Thursday, April 21, 2016
“I learned by going where I have to go,” says Mary Page Evans quoting Theodore Roethke. “I’ve done this my whole life, and this place [VCCA] fits right into that.”
Primarily a landscape painter, Mary Page works directly from nature--en plein air. She clearly revels in capturing those fleeting sensations of what it looks like and feels like to be outside in the natural world, but her work is also a paean to the act of painting. Mary Page paints with great brio imbuing her work with particular visual animation. This is evident in her line that vibrates with energy and the lushly painted passages of pure, animated gesture. She likes to study “the way nature draws. "
Mary Page has been coming to VCCA each spring since 1991. She ‘s been coming long enough to notice that the boxwoods have grown so tall they’re beginning to obstruct the view. She used to love painting the mustard fields behind VCCA, but then “the daggone expressway came through and took them all out. When you paint from nature,” she says. “You never know when you go back if it’s going to be there or not. Developers keep coming in and taking away your landscape.”
Mary Page likes being at VCCA before the leaves come out because the tree trunks and branches are exposed. “They’re so figurative,” she says. “They’re like dancers.”
Largely self-taught Mary Page has taken classes here and there, most notably the Delaware Art Museum and the Corcoran School of Art. She has been very fortunate in a series of stellar and exacting mentors Grace Hartigan, Gene Davis, William Christenberry and Joan Mitchell whose influence is most apparent in Mary Page’s dynamic brush work.
While at VCCA, Mary Page was working on some figurative pieces in addition to the landscapes. There were long views with the Blue Ridge in the distance and a number of studies of the crabapple in front of the office. She also was reworking a large oil painted previously. Much of the work done during this residency was in preparation for her November show in Wilmington “Trees for All Seasons”.
Friday, April 8, 2016
A professional landscape designer and artist, Avy Claire’s paintings, drawings on Mylar, digital photography and installations are all centered on nature. Much of her work is conceptual, dealing with the built environment and man’s interaction with the natural landscape.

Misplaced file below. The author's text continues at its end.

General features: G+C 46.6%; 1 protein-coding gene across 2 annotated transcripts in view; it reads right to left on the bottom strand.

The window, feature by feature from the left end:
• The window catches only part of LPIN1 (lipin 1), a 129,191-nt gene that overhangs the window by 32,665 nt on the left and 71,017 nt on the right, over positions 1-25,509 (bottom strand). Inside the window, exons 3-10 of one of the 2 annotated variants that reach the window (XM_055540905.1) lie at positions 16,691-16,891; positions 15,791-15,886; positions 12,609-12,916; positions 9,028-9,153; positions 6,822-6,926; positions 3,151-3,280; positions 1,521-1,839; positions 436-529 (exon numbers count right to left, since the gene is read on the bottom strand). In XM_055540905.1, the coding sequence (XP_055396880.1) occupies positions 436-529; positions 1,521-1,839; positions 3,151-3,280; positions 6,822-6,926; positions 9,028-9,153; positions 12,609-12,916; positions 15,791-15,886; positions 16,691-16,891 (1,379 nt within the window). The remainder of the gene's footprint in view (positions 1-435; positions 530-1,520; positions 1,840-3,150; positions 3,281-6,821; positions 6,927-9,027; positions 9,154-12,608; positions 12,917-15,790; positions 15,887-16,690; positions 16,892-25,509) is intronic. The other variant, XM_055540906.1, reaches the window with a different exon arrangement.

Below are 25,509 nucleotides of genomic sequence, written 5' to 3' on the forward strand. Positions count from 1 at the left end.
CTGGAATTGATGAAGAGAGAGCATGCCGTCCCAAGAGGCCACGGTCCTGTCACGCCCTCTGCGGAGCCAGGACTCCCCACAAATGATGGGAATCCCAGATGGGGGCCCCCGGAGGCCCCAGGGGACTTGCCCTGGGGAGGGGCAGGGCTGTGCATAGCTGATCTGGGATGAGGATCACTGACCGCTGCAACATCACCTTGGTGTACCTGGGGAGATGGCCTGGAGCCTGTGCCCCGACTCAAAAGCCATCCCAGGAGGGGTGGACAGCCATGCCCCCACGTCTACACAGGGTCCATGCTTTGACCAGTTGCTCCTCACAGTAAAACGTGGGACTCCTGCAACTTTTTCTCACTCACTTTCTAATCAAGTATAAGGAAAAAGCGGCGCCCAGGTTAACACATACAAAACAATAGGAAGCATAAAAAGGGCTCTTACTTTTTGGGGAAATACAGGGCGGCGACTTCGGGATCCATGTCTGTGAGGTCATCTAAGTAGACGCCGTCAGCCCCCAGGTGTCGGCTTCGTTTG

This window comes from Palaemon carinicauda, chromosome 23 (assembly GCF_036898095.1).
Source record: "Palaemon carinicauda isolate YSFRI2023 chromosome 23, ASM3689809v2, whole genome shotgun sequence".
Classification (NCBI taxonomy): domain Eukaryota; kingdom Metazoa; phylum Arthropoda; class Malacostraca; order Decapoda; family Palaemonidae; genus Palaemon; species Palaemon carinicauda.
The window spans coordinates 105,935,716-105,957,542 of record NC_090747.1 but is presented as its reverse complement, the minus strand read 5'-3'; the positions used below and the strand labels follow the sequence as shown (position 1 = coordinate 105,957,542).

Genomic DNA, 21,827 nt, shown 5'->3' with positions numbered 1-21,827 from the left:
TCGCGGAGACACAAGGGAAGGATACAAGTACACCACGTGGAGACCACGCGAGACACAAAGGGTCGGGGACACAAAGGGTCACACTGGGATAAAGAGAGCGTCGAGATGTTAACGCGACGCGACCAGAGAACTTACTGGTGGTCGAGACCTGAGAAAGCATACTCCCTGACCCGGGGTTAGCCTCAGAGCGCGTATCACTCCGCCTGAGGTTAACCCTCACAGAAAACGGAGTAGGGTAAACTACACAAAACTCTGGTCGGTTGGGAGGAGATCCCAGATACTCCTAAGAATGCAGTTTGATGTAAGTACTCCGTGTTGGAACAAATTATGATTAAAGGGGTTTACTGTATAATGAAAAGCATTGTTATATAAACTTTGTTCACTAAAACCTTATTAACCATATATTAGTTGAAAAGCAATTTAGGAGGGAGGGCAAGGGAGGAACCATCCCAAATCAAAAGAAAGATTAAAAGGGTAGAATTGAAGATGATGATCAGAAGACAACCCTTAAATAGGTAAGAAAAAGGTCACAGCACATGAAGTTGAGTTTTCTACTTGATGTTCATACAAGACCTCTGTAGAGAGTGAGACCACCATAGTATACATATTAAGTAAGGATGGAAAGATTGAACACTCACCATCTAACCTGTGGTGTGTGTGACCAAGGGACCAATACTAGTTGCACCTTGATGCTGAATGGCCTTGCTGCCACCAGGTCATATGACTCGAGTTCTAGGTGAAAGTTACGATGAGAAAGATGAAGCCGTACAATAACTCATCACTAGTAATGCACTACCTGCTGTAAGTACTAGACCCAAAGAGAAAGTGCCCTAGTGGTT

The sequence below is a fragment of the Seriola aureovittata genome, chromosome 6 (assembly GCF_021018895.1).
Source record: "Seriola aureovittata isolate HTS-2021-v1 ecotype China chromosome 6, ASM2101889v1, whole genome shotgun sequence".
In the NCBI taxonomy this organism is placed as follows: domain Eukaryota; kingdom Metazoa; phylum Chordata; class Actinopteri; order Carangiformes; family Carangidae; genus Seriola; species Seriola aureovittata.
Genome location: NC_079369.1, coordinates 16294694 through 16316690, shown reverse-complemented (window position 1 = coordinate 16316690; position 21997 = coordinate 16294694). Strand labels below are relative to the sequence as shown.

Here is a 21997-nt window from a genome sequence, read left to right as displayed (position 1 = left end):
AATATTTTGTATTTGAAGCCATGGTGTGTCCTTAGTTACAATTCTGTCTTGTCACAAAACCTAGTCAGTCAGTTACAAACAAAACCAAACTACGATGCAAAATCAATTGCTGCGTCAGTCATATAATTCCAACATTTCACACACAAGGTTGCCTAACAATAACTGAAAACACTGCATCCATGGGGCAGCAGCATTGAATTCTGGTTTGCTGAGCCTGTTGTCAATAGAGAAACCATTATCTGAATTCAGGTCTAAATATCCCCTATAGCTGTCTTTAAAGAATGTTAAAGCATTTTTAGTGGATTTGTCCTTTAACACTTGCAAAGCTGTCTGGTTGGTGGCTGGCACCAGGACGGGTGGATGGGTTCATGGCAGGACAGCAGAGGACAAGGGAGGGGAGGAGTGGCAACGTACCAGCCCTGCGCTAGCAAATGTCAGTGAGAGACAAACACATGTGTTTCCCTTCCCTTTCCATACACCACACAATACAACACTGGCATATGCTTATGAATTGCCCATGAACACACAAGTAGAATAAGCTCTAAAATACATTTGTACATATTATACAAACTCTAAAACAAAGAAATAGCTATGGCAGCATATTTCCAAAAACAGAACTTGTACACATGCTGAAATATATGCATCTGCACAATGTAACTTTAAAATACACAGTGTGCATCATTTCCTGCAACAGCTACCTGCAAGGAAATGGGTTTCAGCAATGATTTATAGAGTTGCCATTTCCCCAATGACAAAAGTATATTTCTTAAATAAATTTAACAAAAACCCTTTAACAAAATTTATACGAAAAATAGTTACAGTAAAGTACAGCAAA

While at VCCA, Avy decided to focus on just one thing, painting, and exploring ways to make the paintings more spare. “While here, I’ve been pushing myself to experiment a lot and play a lot and see what happens. I see something I like and I try to understand what is happening that appeals to me. A lot of the work is spontaneous and I’m trying to figure out how do I recreate spontaneity?”
Avy turned her attention to the brushstroke creating simple yet quite power swirls of pigment in hues taken from the world outside her window. With these reductive meditations Avy was trying to figure out how much is enough. This was challenging, requiring not only acceptance of it by herself, but also the confidence to put it out there in the world.
“When I look at the landscape, I imagine what I see, the land forms, the trees, and sky, as the veil or skin. I’ve always been interested in the energies and the elements behind that skin. In some of these paintings, I feel like I’m pushing these forces up against each other and the most important part of the painting is that edge where they meet."
Avy relishes the point where contrasting things come together, which is the reason she adds matt medium to the acrylic paint to keep her expressive, juicy brushstrokes intentionally dry looking. “I think I’m always interested in the tension between two things that aren’t necessarily in harmony, but when they come together they create a tension that can only exist with two disparate elements.”
Avy was in residence for five weeks of intensive work, challenging herself towards an original means of expression. “Through the whole course of the time here some days have been brilliant, some days are oh my God…I fall back into things I know. My biggest drive is to see something new. Always. I’m painting to see something new for myself and when I do something old, it’s like, no, I’ve seen that before. I want to see something new. So it’s been kind of a push, push, push.” Her efforts were clear in the great quantity of visually spare, yet somehow emotionally charged work she produced.